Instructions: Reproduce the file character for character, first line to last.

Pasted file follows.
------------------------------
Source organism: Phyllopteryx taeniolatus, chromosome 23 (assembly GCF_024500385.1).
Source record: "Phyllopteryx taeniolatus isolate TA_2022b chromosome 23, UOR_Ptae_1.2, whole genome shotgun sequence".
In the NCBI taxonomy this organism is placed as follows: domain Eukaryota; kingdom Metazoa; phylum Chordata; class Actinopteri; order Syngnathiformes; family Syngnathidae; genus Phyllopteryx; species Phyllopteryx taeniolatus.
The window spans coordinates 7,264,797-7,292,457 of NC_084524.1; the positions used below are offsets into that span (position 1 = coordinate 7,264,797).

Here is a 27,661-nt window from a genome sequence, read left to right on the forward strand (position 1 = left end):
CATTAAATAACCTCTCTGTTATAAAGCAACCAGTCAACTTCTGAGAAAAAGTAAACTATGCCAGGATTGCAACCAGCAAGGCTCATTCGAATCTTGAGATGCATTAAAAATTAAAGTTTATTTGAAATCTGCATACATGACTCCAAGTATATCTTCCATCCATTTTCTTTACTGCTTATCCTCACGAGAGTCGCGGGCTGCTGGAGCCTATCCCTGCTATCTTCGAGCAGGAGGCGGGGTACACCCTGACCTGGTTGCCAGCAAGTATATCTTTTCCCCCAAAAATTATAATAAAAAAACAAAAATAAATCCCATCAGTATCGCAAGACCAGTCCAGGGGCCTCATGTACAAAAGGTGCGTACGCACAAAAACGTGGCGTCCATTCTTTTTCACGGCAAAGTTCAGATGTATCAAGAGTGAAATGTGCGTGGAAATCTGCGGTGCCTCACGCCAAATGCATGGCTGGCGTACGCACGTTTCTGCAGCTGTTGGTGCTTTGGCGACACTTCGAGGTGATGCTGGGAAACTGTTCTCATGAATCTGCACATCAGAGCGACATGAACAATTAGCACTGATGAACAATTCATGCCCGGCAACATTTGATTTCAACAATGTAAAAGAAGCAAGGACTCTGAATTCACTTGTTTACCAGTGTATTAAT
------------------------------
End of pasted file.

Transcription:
Source organism: Phyllopteryx taeniolatus, chromosome 23 (assembly GCF_024500385.1).
Source record: "Phyllopteryx taeniolatus isolate TA_2022b chromosome 23, UOR_Ptae_1.2, whole genome shotgun sequence".
In the NCBI taxonomy this organism is placed as follows: domain Eukaryota; kingdom Metazoa; phylum Chordata; class Actinopteri; order Syngnathiformes; family Syngnathidae; genus Phyllopteryx; species Phyllopteryx taeniolatus.
The window spans coordinates 7,264,797-7,292,457 of NC_084524.1; the positions used below are offsets into that span (position 1 = coordinate 7,264,797).

Here is a 27,661-nt window from a genome sequence, read left to right on the forward strand (position 1 = left end):
CATTAAATAACCTCTCTGTTATAAAGCAACCAGTCAACTTCTGAGAAAAAGTAAACTATGCCAGGATTGCAACCAGCAAGGCTCATTCGAATCTTGAGATGCATTAAAAATTAAAGTTTATTTGAAATCTGCATACATGACTCCAAGTATATCTTCCATCCATTTTCTTTACTGCTTATCCTCACGAGAGTCGCGGGCTGCTGGAGCCTATCCCTGCTATCTTCGAGCAGGAGGCGGGGTACACCCTGACCTGGTTGCCAGCAAGTATATCTTTTCCCCCAAAAATTATAATAAAAAAACAAAAATAAATCCCATCAGTATCGCAAGACCAGTCCAGGGGCCTCATGTACAAAAGGTGCGTACGCACAAAAACGTGGCGTCCATTCTTTTTCACGGCAAAGTTCAGATGTATCAAGAGTGAAATGTGCGTGGAAATCTGCGGTGCCTCACGCCAAATGCATGGCTGGCGTACGCACGTTTCTGCAGCTGTTGGTGCTTTGGCGACACTTCGAGGTGATGCTGGGAAACTGTTCTCATGAATCTGCACATCAGAGCGACATGAACAATTAGCACTGATGAACAATTCATGCCCGGCAACATTTGATTTCAACAATGTAAAAGAAGCAAGGACTCTGAATTCACTTGTTTACCAGTGTATTAAT